Fairlife milk takes heat-treated milk one step further
One company that has taken proactive steps to protect your digestive system from the altered lactose content is Fairlife, owned by Coca-Cola. Fairlife milk is flash pasteurized (which prolongs shelf life) and then ultra-filtered to concentrate the protein content, sterilize the milk, and remove the lactose content from the final product. Lactose is a sugar that can disrupt your digestive system, especially if it has been heat-treated. Their cold filtration system removes any impurities in their milk and aids in the digestion of this product.
What about cheese?
Like milk, cheese is another important food when it comes to pasteurization. The U.S. Food and Drug Administration mandates that any cheese produced from raw milk must be held or aged for 60 days and kept consistently at 35-degrees Fahrenheit before it can be sold commercially. This helps ensure that foodborne pathogens are no longer present in the food, as they cannot survive in an environment after 60 days. Additionally, treating the cheese with salt and curing the rind can also protect from potentially dangerous bacteria. Like milk, pasteurized cheese can be treated at either a high temperature (174 degrees for roughly 20 seconds) or low temperature (149 degrees for 30-40 seconds).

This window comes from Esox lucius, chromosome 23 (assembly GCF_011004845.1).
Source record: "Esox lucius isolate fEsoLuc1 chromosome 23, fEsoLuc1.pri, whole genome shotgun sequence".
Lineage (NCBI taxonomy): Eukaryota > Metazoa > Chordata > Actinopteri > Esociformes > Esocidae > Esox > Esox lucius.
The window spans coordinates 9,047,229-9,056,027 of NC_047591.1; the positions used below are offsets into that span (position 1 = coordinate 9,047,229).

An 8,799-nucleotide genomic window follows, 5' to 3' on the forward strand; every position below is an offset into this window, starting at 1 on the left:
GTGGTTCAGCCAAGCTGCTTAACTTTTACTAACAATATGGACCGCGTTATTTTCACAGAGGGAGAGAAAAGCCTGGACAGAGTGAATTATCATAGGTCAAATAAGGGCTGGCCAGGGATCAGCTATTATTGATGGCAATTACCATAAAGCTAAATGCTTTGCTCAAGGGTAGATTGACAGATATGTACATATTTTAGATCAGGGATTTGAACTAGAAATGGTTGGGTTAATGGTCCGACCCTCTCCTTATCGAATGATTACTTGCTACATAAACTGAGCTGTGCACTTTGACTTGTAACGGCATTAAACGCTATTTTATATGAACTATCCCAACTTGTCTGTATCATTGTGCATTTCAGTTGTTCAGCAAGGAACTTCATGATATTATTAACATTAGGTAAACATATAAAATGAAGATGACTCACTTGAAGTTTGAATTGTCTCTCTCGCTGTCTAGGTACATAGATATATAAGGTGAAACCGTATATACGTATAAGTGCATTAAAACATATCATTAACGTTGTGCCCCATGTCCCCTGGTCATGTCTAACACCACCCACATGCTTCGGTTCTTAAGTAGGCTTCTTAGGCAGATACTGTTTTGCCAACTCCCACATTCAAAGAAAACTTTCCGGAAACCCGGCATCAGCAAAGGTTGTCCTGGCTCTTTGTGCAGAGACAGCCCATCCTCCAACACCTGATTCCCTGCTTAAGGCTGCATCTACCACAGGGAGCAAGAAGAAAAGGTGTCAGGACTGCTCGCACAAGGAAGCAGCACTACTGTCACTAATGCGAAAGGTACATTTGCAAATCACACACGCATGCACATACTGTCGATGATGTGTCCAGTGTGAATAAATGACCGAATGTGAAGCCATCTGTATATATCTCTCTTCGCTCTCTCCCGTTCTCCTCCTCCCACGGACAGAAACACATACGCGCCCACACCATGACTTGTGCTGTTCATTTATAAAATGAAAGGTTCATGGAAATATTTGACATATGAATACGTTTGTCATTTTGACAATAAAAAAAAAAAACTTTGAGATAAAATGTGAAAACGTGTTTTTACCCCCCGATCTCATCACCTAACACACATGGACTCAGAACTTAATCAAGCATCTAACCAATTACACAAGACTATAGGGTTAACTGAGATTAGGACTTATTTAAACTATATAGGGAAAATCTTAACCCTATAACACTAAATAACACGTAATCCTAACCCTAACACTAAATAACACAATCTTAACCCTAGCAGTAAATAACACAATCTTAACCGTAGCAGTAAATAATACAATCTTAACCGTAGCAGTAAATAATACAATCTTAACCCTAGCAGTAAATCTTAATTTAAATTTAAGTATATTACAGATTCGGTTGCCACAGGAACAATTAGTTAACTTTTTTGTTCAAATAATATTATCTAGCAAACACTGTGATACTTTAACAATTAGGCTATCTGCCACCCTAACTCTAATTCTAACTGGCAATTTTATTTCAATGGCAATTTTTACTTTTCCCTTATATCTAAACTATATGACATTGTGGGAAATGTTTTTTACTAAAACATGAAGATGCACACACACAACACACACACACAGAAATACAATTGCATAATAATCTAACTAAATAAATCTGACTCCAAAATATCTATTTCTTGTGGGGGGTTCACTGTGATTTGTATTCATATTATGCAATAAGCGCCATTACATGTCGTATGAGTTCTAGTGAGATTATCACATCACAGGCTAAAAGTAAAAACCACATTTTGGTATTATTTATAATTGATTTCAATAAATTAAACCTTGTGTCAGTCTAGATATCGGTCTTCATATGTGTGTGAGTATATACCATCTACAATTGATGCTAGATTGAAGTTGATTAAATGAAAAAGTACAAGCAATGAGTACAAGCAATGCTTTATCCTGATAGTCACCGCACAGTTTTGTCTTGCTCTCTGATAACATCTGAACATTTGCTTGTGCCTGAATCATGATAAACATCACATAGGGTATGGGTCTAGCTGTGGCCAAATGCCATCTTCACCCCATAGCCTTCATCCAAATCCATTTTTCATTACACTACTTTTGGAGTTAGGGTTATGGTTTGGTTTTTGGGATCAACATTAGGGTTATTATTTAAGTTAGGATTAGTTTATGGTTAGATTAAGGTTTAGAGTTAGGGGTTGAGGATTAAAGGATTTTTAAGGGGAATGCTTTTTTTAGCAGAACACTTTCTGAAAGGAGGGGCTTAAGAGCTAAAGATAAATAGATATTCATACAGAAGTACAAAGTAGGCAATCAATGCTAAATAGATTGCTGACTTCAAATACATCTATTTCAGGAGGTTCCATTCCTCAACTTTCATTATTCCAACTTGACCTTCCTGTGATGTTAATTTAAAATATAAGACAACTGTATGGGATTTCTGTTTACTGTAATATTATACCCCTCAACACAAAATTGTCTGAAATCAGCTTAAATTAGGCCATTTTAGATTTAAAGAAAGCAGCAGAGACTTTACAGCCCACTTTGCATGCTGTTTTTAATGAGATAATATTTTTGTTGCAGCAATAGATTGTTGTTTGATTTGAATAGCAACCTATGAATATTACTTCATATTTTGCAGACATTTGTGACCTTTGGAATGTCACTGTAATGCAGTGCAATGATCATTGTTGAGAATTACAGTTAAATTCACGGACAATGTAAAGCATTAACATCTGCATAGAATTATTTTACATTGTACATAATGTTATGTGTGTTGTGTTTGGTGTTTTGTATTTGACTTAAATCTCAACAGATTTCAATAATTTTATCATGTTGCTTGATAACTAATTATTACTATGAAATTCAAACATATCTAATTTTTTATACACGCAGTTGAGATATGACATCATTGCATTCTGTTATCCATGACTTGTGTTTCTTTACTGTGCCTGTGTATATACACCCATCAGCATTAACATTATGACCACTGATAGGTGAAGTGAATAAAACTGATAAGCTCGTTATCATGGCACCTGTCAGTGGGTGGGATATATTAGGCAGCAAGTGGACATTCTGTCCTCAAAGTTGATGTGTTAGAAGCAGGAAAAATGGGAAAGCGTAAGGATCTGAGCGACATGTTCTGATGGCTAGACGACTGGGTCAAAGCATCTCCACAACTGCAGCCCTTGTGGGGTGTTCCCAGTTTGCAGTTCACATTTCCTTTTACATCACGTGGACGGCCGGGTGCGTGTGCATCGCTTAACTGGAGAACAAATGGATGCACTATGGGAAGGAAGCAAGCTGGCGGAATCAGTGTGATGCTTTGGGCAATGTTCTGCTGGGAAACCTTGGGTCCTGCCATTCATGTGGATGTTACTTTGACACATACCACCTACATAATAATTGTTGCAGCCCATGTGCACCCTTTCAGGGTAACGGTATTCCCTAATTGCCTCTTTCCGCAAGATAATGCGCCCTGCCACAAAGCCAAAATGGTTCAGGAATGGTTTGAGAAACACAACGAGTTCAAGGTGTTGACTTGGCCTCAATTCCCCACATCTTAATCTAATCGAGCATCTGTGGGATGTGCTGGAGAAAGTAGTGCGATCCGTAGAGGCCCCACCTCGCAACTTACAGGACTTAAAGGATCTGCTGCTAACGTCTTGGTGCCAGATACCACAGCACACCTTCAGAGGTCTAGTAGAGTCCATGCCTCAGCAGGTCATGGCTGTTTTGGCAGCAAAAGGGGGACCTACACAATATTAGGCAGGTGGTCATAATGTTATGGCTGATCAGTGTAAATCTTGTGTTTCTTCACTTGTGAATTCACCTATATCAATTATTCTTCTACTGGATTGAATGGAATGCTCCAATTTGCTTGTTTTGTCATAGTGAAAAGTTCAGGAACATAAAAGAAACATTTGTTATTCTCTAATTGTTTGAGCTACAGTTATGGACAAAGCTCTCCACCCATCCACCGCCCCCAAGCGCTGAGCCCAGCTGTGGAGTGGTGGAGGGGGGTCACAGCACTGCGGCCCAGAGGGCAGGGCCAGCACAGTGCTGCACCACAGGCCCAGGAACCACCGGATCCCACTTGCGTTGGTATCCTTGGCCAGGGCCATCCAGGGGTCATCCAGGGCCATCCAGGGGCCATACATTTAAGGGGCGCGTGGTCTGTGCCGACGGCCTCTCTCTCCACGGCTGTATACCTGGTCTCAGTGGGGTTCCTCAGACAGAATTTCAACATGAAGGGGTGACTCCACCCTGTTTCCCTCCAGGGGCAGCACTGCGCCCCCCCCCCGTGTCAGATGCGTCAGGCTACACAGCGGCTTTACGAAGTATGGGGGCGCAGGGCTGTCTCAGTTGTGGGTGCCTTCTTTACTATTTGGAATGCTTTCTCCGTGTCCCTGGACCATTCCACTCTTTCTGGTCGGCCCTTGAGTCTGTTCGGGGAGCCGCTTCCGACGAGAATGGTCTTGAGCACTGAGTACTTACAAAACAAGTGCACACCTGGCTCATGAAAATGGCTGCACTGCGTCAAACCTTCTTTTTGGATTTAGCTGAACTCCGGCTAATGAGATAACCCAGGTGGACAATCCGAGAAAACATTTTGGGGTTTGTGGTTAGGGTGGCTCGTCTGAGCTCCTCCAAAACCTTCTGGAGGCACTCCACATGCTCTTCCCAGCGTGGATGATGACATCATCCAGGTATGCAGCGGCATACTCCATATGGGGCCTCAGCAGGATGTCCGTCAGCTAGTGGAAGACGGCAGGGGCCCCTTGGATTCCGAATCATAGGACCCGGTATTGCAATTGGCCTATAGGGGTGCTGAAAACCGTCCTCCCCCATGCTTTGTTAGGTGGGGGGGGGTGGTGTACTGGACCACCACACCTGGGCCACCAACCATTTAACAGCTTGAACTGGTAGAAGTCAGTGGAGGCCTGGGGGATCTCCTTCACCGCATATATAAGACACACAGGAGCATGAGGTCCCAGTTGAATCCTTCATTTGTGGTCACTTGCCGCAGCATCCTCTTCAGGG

When you think of pasteurization, you undoubtedly think of milk! Dairy products get all the heat (no pun intended) for being pasteurized. You might be surprised to learn, however, that there are many other foods that are heat treated as well. Almonds, sauerkraut, and some kinds of vinegar are pasteurized in order to sanitize the food and kill harmful bacteria. The pasteurization process keeps consumers safe!
The D2D team got their introduction to dairy farming on a visit to Evergreen Farms, run by the 2nd generation Harpster brothers in Spruce Creek, Pennsylvania.
Evergreen Farms comprises 8,000 acres of land and is one of the largest and most productive dairy farms in Pennsylvania.